Over at Mises.ca
I would like to comment on Dr. Bragues’ post on Canada’s classical liberal roots. I am unfamiliar with the work of Janet Ajzenstat to which Dr. Bragues refers but I thought I would share some of my own thoughts on the subject based off my own limited reading of Canadian history.
As I understand, confederation of the provinces under one federal state in Ottawa served the interests of federal politicians and powerful business leaders including railway-men and bankers. Confederation resulted in a larger tax base from which the state and its big business allies could fund large-scale infrastructure projects such as railways. Concerned about American expansion into the west, the Canadian government promised to build the Canadian Pacific Railway to bring the area under the control of Canadian farmers and settlers. This would be paid for largely at tax payers’ expense. Prince Edward Island received a similar deal in exchange for its joining Confederation. I’ve written a bit more about the CPR and its close ties to the Canadian state here.
After Confederation the federal government assumed all provincial debts. This subsidized financially irresponsible provinces at the cost of the relatively more thrifty ones. For a similar reason the two provinces of Upper and Lower Canada united in 1841 into the Province of Canada. Upper Canada was then nearly bankrupt from funding the Welland Canal project and needed to spread its debt geographically and financially onto Lower Canada to raise revenue and increase its international credit rating. In 1867 the greater taxing ability of the new Canadian state gave it easier access to credit from international banks. As Tom Naylor quotes Harold Innis, “Constitutions, statues, supreme court and privy council decisions are credit instruments.” (Naylor, Tom. The History of Canadian Business: 1867 – 1914, Volume I, The banks and finance capital, Toronto: James Lorimer and Company, 1975)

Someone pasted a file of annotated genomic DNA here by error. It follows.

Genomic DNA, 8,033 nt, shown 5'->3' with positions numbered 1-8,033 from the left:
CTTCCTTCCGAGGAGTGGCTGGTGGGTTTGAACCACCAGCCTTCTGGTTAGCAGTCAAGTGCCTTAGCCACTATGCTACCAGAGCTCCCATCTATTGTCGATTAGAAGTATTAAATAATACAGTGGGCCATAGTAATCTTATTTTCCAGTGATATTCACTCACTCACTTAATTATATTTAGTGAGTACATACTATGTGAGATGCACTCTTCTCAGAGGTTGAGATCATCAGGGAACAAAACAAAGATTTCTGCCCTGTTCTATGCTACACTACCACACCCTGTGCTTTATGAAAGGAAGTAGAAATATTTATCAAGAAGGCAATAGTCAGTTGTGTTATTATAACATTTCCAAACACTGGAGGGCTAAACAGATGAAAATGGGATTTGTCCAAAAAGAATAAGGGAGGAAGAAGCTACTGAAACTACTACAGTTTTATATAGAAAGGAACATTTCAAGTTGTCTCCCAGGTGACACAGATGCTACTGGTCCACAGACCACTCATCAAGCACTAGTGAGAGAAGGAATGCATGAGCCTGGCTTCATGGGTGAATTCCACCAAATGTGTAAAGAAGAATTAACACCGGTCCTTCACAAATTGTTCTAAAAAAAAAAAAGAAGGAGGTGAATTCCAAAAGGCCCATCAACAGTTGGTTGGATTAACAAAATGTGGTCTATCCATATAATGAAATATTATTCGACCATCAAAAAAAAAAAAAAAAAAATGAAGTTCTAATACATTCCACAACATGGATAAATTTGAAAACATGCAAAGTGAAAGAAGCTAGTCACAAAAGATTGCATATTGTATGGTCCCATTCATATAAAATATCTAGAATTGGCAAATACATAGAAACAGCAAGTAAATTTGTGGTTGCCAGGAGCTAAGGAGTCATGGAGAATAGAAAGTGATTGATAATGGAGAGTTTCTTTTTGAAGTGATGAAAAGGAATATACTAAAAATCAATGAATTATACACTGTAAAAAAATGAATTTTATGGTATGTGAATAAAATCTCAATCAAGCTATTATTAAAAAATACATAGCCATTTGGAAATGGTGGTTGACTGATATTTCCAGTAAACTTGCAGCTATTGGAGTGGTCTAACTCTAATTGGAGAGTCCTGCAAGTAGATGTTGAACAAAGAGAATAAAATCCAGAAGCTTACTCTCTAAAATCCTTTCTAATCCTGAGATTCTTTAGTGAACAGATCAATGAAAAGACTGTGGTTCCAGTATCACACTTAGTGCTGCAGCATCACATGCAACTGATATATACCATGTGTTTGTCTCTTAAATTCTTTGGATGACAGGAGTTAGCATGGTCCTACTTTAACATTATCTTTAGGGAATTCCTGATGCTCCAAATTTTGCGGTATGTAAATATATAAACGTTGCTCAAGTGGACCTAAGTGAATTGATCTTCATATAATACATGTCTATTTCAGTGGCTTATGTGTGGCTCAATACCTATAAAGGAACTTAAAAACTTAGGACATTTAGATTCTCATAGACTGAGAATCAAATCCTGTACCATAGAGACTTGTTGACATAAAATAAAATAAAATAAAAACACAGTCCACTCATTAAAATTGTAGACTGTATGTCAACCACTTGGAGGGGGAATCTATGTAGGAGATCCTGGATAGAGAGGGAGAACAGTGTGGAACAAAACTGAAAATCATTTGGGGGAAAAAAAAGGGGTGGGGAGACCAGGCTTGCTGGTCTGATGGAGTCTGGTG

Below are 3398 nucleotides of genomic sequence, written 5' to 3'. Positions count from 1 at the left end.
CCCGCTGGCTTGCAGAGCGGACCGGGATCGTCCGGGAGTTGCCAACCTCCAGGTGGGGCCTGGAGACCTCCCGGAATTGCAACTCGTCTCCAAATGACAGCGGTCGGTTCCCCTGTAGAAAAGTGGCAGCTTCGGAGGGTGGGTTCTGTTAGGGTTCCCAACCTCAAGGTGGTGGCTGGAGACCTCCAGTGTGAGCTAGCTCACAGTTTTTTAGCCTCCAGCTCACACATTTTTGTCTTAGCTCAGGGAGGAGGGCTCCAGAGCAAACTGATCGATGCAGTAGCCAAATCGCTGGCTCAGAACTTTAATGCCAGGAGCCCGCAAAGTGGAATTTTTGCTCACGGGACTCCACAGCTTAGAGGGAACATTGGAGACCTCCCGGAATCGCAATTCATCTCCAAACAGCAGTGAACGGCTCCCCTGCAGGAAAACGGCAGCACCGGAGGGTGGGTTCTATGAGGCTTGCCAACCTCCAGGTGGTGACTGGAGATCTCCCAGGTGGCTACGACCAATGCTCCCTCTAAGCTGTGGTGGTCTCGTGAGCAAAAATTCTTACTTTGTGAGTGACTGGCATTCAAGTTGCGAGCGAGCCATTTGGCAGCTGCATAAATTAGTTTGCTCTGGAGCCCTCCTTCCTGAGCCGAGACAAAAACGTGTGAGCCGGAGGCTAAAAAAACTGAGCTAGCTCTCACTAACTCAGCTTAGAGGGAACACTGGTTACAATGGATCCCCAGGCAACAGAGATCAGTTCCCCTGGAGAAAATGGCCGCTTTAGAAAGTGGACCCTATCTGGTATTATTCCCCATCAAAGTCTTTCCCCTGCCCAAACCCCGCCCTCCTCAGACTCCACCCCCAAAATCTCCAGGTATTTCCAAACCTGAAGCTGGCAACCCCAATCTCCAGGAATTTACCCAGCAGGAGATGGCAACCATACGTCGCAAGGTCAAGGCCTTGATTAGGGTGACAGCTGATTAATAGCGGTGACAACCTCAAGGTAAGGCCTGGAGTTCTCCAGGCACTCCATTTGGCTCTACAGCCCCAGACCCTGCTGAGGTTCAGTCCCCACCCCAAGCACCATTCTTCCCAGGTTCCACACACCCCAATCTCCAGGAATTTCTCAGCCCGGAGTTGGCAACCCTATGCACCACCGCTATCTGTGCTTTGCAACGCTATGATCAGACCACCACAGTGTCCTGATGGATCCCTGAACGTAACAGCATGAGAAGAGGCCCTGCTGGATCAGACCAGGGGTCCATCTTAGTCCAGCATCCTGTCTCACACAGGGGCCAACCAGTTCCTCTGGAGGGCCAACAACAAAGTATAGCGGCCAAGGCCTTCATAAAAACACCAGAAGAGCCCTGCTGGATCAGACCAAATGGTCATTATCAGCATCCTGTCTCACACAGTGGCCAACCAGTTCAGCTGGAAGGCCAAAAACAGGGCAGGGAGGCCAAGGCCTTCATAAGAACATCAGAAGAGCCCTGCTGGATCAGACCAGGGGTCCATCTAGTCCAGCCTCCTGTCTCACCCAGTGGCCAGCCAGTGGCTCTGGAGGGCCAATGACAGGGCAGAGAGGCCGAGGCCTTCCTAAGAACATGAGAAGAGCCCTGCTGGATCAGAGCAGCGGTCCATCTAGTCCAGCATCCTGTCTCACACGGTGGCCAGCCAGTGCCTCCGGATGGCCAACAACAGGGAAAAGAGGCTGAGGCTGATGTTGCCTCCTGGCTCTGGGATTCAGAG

After Confederation, Ottawa assigned to itself many powers that were until then delegated to the provinces. The federal government granted itself control over currency, banking, commerce, major tax sources, transport infrastructure, and all lands and resources of western Canada. The provincial governments were left with the ability to directly tax and given a small head subsidy, originally $0.8 a head. Furthermore, Ottawa also assumed the power of dis-allowance over provincial assemblies, a power that it used with greater frequency than the London imperial government. Most notably, Ottawa disallowed legislation 42 times in British Columbia and 29 times in Manitoba from 1967 – 1905.
Centralization of government will tend to lead to more taxes, spending and debt. Taxes, spending and debt lead to centralization of government. Canada is no exception. I do not know enough about the Fathers of Confederation or their personal thoughts on negative rights or personal freedoms to challenge the claims of someone who has studied the issue in so much depth, but it seems to me that given the current state of affairs, belief in these ideals by our political leaders alone is not enough to preserve those ideals.